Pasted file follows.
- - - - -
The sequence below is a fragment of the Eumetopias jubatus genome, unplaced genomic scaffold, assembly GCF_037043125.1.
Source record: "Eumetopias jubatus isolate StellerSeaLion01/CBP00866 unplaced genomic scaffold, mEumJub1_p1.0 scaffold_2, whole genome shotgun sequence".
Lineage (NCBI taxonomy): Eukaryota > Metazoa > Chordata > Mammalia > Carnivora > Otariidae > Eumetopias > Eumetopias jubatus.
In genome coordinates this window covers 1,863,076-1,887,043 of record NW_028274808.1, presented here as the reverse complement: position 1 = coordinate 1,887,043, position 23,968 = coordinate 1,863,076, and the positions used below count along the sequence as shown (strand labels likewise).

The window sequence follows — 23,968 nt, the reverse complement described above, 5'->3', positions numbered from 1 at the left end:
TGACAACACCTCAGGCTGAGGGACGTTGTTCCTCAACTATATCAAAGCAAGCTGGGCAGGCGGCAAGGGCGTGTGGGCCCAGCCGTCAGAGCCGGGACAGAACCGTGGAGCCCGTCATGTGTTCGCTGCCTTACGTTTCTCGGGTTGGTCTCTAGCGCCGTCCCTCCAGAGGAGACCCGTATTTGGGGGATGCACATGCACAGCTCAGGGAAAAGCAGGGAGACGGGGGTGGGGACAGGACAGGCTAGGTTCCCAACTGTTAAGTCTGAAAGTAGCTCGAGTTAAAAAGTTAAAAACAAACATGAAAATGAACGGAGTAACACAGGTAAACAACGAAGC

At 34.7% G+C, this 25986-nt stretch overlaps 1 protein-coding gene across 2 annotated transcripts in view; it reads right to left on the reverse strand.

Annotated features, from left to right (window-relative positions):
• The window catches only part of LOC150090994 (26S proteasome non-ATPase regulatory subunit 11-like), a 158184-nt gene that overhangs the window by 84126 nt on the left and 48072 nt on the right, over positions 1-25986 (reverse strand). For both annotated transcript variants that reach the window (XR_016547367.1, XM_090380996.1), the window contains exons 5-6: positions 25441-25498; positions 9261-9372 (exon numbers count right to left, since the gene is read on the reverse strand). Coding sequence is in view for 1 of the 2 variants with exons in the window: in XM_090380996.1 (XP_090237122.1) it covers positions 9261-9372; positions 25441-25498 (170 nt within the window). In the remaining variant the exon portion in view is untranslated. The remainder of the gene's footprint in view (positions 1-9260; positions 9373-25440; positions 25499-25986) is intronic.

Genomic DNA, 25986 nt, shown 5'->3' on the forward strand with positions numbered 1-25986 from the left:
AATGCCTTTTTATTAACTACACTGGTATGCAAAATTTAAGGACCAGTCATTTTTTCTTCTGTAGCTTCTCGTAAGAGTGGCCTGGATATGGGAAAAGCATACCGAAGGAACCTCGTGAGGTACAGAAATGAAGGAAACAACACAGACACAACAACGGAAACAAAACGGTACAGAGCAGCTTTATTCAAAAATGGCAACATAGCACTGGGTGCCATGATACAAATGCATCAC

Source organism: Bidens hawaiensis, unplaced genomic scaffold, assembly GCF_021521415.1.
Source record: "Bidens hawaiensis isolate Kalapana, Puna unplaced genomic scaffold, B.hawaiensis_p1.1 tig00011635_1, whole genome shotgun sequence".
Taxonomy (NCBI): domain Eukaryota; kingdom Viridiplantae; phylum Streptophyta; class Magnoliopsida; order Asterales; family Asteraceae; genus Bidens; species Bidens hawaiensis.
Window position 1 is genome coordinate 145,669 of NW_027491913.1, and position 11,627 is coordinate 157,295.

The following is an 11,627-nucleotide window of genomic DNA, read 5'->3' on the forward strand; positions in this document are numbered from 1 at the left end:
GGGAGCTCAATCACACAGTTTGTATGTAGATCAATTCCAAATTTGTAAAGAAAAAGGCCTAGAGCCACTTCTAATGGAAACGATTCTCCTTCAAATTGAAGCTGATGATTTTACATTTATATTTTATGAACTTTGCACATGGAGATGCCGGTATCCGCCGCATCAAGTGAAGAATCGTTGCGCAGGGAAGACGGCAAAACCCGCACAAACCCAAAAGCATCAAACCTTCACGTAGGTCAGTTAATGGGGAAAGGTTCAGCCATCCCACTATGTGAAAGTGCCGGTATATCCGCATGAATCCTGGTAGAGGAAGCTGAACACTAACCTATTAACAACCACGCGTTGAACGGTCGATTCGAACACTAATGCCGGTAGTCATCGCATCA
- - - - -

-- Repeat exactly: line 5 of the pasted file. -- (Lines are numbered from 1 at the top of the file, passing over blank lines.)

The window sequence follows — 23,968 nt, the reverse complement described above, 5'->3', positions numbered from 1 at the left end: